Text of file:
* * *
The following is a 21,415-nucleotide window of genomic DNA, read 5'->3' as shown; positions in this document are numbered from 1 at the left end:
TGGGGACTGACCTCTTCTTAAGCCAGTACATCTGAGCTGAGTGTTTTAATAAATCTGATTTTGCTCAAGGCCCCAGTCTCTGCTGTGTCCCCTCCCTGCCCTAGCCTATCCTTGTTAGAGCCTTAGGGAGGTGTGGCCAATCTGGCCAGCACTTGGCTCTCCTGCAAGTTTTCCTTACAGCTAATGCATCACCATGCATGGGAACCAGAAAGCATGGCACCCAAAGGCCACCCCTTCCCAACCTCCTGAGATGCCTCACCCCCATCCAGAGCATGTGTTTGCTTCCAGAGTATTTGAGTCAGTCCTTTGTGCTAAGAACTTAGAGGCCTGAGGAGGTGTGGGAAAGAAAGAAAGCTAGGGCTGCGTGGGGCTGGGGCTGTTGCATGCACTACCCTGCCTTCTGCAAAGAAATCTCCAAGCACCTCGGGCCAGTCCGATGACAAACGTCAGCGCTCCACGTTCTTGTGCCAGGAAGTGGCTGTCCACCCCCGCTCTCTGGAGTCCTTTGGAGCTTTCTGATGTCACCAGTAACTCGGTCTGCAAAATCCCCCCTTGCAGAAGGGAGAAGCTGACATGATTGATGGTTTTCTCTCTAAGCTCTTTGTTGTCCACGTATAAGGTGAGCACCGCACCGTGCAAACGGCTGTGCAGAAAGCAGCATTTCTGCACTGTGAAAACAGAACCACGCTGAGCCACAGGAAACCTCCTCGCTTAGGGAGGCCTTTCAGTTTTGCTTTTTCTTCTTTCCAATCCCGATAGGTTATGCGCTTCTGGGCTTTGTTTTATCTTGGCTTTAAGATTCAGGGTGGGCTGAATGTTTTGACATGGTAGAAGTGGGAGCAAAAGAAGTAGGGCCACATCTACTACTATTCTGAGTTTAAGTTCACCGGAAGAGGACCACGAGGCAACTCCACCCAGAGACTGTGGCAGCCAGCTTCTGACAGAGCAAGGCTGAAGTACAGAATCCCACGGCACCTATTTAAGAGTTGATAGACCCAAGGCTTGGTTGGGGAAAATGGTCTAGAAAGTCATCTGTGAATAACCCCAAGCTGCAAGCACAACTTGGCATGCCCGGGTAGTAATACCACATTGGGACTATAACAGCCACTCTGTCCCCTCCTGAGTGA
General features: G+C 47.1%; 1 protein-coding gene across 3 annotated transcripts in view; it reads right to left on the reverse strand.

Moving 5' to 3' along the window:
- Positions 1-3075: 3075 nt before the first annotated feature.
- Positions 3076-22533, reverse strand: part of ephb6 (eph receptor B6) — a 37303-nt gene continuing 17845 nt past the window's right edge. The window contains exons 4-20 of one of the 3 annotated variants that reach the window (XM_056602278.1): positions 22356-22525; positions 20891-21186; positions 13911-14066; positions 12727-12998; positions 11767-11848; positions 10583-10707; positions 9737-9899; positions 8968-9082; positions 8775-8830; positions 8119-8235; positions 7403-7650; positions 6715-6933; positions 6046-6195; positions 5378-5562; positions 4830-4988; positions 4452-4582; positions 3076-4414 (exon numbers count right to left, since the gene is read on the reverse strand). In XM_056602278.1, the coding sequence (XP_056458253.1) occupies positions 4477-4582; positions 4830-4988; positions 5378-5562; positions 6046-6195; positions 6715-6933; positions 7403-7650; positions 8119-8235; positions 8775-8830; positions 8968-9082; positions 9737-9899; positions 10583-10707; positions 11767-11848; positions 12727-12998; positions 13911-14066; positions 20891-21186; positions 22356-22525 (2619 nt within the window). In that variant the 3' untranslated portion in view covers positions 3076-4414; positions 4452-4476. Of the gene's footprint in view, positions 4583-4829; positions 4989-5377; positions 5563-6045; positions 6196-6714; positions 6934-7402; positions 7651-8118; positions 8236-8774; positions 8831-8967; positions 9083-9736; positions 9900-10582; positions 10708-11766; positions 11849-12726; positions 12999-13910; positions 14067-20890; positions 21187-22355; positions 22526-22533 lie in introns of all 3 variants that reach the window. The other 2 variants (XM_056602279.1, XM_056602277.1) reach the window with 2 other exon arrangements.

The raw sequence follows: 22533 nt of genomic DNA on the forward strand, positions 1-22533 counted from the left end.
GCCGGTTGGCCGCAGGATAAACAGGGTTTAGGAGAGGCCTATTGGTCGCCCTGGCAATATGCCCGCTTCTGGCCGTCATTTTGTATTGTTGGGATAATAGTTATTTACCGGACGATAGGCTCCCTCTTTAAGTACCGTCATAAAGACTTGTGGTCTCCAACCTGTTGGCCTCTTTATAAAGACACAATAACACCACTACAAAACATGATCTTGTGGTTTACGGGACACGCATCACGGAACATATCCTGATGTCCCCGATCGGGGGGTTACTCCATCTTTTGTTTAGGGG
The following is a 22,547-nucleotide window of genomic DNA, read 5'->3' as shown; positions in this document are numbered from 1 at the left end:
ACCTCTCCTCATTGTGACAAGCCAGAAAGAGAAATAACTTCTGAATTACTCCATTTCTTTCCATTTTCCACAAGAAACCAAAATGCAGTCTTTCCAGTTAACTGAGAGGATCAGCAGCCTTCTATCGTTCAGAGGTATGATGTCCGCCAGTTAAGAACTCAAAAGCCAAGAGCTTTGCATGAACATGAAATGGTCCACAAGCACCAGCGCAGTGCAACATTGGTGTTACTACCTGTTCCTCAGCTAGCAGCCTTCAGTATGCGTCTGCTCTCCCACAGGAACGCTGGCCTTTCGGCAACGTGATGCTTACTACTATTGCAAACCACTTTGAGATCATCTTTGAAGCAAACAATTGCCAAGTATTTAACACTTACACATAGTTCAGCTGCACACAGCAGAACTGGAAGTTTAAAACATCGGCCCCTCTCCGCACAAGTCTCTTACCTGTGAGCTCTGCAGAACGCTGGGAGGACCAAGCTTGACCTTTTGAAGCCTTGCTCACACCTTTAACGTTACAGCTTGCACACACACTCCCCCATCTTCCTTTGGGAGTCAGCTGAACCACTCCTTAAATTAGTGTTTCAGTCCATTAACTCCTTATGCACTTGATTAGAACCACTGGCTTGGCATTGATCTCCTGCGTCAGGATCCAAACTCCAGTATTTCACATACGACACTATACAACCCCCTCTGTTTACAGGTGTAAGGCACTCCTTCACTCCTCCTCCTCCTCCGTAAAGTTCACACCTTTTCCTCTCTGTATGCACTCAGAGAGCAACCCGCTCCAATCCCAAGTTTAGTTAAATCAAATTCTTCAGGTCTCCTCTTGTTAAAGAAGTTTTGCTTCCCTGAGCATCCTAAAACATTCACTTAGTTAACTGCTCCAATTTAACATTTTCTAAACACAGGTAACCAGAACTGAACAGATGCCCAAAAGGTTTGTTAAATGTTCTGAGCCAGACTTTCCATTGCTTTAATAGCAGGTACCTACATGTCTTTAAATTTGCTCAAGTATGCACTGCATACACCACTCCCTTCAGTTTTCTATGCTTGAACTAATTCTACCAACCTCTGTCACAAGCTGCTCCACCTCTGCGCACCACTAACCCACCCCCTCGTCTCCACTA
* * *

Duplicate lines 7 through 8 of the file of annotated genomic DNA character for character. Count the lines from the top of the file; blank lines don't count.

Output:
The raw sequence follows: 22533 nt of genomic DNA on the forward strand, positions 1-22533 counted from the left end.
GCCGGTTGGCCGCAGGATAAACAGGGTTTAGGAGAGGCCTATTGGTCGCCCTGGCAATATGCCCGCTTCTGGCCGTCATTTTGTATTGTTGGGATAATAGTTATTTACCGGACGATAGGCTCCCTCTTTAAGTACCGTCATAAAGACTTGTGGTCTCCAACCTGTTGGCCTCTTTATAAAGACACAATAACACCACTACAAAACATGATCTTGTGGTTTACGGGACACGCATCACGGAACATATCCTGATGTCCCCGATCGGGGGGTTACTCCATCTTTTGTTTAGGGG